The mission of the Davis Police Community Advisory Board is, "Using two way communications, improve relationships between the public and the police. To actively represent the community by articulating, advising and tracking community and police issues".
Davis Police Chief Jim Hyde formed the Community Advisory Board (CAB) in the fall of 2005. The CAB was (and is) designed to provide the Police Chief with face to face dialog with representatives of the community. Initially 12 members of the community were selected. Over the first 12 months of operation, five additional people have been added to increase and diversify the representation. Since participants came to CAB with a wide range of knowledge and experience in law enforcement, for the first six to seven months, the Chief and staff provided significant statistical data and training in a wide range of police issues. For example, citizen complaint investigation policies and practices were covered by the Professional Standards Sergeant. While training is on-going, the Board is now working on documentation that solidifies its purposes and practices (e.g, Mission Statement and Goals).
Selection and Service
The CAB is an advisory panel of 17 people representing a cross-section of the community based on race, religion, gender, representation (e.g., business community, UCD students) and other factors. The members are selected by the Police Chief with the City Manager’s approval and serve at the will of the Chief and the City Manager. Representatives do not serve a specific term. As the needs of the community and the police department change, the make-up of the CAB is expected to change. It is understood that membership will vary on an irregular basis to keep the outreach, input and ideas fresh. However, change will not be excessive in any calendar year. Unnecessary turnover can result in an unacceptable loss of historical and Board knowledge.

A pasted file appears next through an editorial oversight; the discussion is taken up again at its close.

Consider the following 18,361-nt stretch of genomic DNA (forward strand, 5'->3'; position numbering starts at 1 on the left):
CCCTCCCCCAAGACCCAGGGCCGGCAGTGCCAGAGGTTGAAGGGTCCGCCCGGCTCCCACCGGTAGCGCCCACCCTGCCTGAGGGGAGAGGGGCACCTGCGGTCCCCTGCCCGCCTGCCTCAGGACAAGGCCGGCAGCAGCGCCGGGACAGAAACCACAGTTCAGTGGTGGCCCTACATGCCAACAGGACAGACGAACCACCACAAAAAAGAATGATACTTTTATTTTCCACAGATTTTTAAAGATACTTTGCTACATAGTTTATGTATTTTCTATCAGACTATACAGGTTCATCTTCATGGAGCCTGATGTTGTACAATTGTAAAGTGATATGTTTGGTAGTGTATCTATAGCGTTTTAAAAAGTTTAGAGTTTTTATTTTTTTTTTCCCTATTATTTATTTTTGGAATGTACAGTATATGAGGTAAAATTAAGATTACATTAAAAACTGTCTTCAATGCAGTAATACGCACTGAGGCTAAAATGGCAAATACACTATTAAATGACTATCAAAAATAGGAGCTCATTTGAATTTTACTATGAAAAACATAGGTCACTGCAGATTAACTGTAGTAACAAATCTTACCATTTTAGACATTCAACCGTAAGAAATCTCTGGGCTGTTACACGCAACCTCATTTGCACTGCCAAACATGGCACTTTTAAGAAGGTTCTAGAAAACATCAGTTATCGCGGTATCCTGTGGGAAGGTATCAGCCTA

This board meets with the Police Chief on a monthly basis to provide input to the Chief regarding constituent concerns. Additionally, the CAB members take information away from the police department back into the community. This Board has broad public representation and input into the police department. Most importantly, CAB opens and sustains on-going dialogue with key members of the community on issues of mutual concern. It is worth noting that CAB achieves a recommendation made as part of the 2000 Arroyo Report and was a previously stated police department 2005-2008 Strategic Plan goal. The Citizen Advisory Board is an advisory panel and has no review or investigative power over complaint investigations.
This program has little cost to the City, as the citizens are volunteers, and only lunch is provided at meetings.
Meetings are held on the second Wednesday of every month from 12:00pm - 1:30pm at the Davis Police Department. Meetings are not open to the public, however, CAB members may invite guests.
Community Advisory Board – 2006/07
Davis Police Department
Jeff Adamski, President, Chamber of Commerce
Laura Cole-Rowe, Executive Director, Davis Business Association
Allison Pohl, Sector 1, Community Leader
Gen Sparks, Sector 2, Community Leader
Linton von Beroldingen, Sector 3, Community Leader
Carol Rosset, Sector 4, Community Leader
Father Daniel Looney, Minister St. James
Hamza El-Nakhal, Islamic Affairs, HRC
Michelle Reardon, Congregation Bet Haverim, PTA Member
Kevin French, Davis School District, Student Services Director
Laduan Smedley, Jr. UCD Student Biomedical Engineering/Sophomore
Dylan Schaefer, ASUCD Designee
Special Interest Representatives
Shelly Bailes, Yolo Chapter of Equality - Gay/Lesbian Community
Calvin Handy, UCD Chief of Police, Emeritus; African American Community Member
Carlos Matos, Concilio of Yolo County
My Diem Nguyen, Asian Community, DARE, Student Affairs Officer - UCD, Asian American Studies
John Pamperin, Police/Community Liaison - HRC
Leave Comments Here
Note: You must be logged in to add comments
2007-03-28 17:28:05 I am really surprised, considering the history and demographics of Davis, that the Davis Police Community Advisory Board does not have a member to represent cyclists. It seems to me that the police and cyclists are at odds with each other from time to time, and there are many times when such a relationship would be helpful, such as with the recent Amgen Tour and the various locally organized rides. —DavidGrundler